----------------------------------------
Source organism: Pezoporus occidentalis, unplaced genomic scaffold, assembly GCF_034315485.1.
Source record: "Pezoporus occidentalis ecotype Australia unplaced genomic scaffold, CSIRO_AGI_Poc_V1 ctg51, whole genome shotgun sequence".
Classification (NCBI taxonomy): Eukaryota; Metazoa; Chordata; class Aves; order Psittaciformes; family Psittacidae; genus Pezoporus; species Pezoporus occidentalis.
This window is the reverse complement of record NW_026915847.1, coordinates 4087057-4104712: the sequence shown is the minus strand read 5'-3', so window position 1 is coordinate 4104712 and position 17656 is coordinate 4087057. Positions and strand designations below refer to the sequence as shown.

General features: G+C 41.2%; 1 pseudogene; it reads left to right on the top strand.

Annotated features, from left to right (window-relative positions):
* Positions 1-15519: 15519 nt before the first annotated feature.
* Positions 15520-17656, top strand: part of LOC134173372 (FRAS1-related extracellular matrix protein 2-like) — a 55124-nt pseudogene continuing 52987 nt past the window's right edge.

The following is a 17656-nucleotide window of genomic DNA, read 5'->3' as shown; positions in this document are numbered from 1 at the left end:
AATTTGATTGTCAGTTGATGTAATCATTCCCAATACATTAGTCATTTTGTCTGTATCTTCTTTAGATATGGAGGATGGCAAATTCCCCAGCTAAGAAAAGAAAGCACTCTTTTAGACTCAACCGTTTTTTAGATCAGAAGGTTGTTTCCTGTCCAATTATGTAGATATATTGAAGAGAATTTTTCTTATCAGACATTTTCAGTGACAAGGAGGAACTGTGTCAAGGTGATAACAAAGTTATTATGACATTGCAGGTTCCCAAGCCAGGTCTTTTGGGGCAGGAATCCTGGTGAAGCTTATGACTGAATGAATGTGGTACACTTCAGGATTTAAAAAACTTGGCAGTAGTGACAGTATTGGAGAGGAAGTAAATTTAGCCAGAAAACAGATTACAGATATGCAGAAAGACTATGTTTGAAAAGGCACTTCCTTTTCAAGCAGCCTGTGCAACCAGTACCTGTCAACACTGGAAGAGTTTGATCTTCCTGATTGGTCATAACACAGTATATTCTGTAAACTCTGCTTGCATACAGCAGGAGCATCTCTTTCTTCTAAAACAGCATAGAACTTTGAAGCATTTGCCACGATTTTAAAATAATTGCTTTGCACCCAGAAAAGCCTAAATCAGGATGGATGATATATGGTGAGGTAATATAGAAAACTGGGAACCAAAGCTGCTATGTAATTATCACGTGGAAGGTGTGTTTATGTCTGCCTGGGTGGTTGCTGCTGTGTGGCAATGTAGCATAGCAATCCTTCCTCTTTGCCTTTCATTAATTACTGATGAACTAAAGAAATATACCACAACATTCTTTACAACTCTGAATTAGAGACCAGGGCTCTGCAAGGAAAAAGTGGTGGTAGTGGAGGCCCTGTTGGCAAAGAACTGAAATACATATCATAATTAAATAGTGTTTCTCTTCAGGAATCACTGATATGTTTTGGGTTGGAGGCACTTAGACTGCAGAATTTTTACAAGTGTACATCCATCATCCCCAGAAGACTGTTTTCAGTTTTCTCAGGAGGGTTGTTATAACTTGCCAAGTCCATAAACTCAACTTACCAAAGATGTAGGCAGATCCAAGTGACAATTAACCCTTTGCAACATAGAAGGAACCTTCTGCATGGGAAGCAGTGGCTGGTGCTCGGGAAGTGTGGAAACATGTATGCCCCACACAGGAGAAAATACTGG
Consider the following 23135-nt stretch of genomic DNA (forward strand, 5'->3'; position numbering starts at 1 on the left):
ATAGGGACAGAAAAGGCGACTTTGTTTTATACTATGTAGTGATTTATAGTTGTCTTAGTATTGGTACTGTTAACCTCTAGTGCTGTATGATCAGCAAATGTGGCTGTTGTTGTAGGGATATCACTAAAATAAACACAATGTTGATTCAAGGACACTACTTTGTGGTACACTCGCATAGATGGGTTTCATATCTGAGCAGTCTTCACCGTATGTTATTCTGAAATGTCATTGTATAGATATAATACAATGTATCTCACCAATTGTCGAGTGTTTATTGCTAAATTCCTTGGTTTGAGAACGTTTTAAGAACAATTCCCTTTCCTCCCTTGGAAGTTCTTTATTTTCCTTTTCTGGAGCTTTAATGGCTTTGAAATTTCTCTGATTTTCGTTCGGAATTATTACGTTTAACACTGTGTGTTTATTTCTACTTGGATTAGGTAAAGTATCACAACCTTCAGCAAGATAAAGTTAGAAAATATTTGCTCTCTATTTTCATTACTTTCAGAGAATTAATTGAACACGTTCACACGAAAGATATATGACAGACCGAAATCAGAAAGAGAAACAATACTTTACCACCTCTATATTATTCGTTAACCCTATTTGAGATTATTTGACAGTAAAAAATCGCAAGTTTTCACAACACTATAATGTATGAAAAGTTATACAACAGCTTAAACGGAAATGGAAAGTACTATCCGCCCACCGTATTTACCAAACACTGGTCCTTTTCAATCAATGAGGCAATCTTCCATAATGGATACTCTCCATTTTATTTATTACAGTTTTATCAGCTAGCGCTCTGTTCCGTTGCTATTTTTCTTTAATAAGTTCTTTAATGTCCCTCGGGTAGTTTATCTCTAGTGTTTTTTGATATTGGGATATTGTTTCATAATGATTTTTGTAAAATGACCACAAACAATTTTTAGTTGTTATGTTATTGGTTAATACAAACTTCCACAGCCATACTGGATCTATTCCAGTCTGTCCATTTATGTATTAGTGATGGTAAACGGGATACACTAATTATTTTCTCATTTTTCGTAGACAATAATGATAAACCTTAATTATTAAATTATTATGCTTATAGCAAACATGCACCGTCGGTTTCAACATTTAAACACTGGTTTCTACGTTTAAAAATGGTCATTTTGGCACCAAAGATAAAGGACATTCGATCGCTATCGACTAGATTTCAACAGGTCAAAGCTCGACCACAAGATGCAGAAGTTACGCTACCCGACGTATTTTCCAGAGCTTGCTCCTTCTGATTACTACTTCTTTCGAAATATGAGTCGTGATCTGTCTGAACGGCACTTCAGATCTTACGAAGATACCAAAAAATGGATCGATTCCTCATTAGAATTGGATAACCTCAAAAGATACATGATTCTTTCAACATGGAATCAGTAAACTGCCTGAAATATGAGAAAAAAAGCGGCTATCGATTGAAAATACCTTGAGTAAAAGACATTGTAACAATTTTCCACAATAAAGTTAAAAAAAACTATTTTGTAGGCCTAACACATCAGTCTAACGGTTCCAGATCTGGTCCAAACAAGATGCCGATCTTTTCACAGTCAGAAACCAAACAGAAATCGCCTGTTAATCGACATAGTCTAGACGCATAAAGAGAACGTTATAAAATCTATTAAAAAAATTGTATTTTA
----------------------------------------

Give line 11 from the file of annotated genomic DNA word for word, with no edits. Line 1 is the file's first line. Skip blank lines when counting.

Consider the following 23135-nt stretch of genomic DNA (forward strand, 5'->3'; position numbering starts at 1 on the left):